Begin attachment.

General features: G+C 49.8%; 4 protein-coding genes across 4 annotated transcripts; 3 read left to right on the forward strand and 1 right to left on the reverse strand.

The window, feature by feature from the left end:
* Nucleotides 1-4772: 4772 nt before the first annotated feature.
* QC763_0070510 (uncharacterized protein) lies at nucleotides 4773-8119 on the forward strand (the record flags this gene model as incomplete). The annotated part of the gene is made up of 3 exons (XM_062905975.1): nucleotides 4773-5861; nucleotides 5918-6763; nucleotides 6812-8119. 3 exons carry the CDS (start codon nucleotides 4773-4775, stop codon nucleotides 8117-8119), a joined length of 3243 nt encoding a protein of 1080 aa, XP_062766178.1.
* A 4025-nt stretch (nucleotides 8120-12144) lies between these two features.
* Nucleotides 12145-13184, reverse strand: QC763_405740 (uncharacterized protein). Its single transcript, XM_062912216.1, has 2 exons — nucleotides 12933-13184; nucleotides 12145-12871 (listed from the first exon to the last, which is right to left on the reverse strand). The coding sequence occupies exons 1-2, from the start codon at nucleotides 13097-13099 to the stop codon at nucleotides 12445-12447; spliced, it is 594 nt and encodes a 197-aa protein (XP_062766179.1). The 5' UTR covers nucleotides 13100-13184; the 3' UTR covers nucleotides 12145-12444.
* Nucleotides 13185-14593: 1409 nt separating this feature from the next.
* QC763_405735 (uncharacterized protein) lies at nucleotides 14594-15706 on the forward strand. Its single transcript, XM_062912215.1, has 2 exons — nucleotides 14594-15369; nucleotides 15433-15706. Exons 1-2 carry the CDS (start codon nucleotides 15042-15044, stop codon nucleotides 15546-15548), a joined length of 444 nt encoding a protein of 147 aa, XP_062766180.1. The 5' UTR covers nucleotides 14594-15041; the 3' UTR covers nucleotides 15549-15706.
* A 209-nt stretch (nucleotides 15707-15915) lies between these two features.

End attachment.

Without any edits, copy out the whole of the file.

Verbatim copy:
General features: G+C 49.8%; 4 protein-coding genes across 4 annotated transcripts; 3 read left to right on the forward strand and 1 right to left on the reverse strand.

The window, feature by feature from the left end:
* Nucleotides 1-4772: 4772 nt before the first annotated feature.
* QC763_0070510 (uncharacterized protein) lies at nucleotides 4773-8119 on the forward strand (the record flags this gene model as incomplete). The annotated part of the gene is made up of 3 exons (XM_062905975.1): nucleotides 4773-5861; nucleotides 5918-6763; nucleotides 6812-8119. 3 exons carry the CDS (start codon nucleotides 4773-4775, stop codon nucleotides 8117-8119), a joined length of 3243 nt encoding a protein of 1080 aa, XP_062766178.1.
* A 4025-nt stretch (nucleotides 8120-12144) lies between these two features.
* Nucleotides 12145-13184, reverse strand: QC763_405740 (uncharacterized protein). Its single transcript, XM_062912216.1, has 2 exons — nucleotides 12933-13184; nucleotides 12145-12871 (listed from the first exon to the last, which is right to left on the reverse strand). The coding sequence occupies exons 1-2, from the start codon at nucleotides 13097-13099 to the stop codon at nucleotides 12445-12447; spliced, it is 594 nt and encodes a 197-aa protein (XP_062766179.1). The 5' UTR covers nucleotides 13100-13184; the 3' UTR covers nucleotides 12145-12444.
* Nucleotides 13185-14593: 1409 nt separating this feature from the next.
* QC763_405735 (uncharacterized protein) lies at nucleotides 14594-15706 on the forward strand. Its single transcript, XM_062912215.1, has 2 exons — nucleotides 14594-15369; nucleotides 15433-15706. Exons 1-2 carry the CDS (start codon nucleotides 15042-15044, stop codon nucleotides 15546-15548), a joined length of 444 nt encoding a protein of 147 aa, XP_062766180.1. The 5' UTR covers nucleotides 14594-15041; the 3' UTR covers nucleotides 15549-15706.
* A 209-nt stretch (nucleotides 15707-15915) lies between these two features.